Beyond Wills: Unusual Cases Where You Need a Probate Attorney

Most people don't think about probate until a loved one passes away, but there are times when you may need a probate attorney for more than just writing a will. A probate attorney specializes in the legal process of administering a person's estate after death. Probate can involve complex legal issues, and an attorney can help you navigate these issues successfully. This post explores some of the uncommon scenarios where you may need the expertise of a probate attorney.

Disputes over The Estate

If there is a dispute over who should inherit the property, assets, or money left by a deceased relative, then you need a probate attorney. Disputes can occur between family members, business partners, or heirs that may not be the legal beneficiaries of the deceased. A probate attorney can help you resolve disputes by either negotiating a settlement or litigating the matter.

Estate Planning for Too-Large Estates

Some estates are so large that they require an expert eye to ensure all aspects of the estate are accounted for. A probate attorney can provide counsel on estate planning to ensure the will is written correctly, you are aware of the tax implications of your estate, and any beneficiaries are named correctly.

Guardianship for Minors

If an unprepared parent dies, their minor children will need a legal guardian. A probate attorney can bring forward a guardianship petition to the court and ensure that the guardian appointed is the best person for the job. The attorney can help you document your and your spouse's wishes about your children's guardianship in case of any unfortunate event.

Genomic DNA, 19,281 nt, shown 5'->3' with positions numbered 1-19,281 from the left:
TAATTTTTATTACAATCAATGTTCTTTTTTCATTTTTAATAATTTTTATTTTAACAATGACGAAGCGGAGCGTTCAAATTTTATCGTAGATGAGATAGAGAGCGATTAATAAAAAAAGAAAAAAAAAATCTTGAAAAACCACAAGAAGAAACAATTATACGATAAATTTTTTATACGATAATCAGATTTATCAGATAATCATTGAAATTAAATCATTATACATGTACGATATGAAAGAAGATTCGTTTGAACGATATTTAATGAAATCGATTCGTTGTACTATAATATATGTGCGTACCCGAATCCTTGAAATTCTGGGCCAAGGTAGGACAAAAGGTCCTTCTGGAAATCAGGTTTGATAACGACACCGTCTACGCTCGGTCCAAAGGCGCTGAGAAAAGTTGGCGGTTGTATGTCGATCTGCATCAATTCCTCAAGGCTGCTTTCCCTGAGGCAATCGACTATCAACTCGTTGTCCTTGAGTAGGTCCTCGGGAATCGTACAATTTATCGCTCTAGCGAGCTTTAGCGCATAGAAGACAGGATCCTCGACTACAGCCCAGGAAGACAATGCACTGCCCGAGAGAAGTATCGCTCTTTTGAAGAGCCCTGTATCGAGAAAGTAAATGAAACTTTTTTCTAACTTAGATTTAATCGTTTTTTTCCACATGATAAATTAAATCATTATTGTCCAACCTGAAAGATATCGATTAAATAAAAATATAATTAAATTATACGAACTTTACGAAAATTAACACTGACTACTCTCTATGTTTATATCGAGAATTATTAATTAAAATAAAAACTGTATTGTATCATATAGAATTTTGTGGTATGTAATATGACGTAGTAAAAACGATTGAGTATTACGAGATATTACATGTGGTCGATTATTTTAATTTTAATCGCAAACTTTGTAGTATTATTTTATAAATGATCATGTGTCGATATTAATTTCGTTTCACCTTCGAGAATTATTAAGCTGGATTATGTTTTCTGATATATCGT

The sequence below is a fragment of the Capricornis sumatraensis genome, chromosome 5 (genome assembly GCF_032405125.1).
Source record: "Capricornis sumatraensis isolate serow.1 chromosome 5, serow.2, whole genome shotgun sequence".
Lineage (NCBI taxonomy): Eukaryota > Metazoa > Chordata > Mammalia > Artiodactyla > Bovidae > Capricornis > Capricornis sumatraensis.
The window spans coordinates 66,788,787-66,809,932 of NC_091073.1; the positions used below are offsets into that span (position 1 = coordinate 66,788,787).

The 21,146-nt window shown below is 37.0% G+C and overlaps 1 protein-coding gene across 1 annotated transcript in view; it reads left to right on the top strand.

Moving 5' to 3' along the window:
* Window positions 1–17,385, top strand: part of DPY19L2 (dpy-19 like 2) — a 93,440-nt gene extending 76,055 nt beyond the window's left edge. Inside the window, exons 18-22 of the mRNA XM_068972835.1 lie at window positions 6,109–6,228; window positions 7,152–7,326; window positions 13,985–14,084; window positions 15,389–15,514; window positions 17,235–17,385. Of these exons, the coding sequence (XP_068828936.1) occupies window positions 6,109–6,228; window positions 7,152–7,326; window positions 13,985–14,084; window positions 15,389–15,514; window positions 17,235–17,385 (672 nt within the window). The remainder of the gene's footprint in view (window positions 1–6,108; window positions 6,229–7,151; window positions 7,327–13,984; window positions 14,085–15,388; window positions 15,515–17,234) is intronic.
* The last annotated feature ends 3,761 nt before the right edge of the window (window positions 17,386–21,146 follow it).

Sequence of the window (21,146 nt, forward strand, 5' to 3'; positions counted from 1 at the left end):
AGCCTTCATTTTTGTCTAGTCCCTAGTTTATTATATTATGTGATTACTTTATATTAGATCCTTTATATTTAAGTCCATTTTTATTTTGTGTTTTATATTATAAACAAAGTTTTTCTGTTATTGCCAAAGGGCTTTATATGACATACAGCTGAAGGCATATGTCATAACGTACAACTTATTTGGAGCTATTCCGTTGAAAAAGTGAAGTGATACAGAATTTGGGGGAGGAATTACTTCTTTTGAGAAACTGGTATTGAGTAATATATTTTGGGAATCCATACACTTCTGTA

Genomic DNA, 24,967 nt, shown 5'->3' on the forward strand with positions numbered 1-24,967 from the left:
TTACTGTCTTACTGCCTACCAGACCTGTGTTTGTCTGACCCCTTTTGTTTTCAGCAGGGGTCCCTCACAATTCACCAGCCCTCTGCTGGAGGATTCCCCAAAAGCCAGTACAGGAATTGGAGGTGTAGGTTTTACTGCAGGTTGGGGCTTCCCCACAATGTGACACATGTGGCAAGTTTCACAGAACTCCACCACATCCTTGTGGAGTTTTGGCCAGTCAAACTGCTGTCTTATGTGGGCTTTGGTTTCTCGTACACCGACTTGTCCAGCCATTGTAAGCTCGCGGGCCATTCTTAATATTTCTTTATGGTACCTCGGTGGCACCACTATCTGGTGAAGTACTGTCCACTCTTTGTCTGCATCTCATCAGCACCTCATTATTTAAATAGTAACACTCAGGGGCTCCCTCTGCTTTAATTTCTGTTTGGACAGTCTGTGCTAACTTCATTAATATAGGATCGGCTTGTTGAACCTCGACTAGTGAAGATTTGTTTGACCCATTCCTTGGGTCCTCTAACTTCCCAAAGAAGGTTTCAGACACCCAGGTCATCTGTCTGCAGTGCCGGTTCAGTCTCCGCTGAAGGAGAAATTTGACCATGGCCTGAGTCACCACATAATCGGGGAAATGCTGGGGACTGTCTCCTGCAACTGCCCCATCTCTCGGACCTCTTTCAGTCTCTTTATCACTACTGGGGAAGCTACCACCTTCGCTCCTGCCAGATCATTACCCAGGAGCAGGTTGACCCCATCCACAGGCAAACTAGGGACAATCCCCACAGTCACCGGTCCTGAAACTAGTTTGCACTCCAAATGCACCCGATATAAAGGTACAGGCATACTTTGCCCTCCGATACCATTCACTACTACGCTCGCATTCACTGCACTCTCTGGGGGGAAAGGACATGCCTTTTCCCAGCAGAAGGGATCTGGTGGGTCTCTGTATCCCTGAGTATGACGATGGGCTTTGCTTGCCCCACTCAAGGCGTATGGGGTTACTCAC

Challenging Documents' Credibility

If you have reason to believe a document presented to you as legitimate is not credible, you need to speak to a probate attorney. Before any will or estate planning document is given legal effect, certain formalities must be met, such as signing in the presence of witnesses. An attorney can help you determine whether the document satisfies the necessary formalities or whether it's likely to be challenged successfully.

Unclaimed Assets

When a person dies, they may leave behind assets that have no designated beneficiaries and have not been allocated. These assets may include property, bank accounts, and even pensions and life insurance. An experienced probate attorney can help you identify and claim the unclaimed benefits of a deceased person.

Reach out to a probate attorney in your area for more information.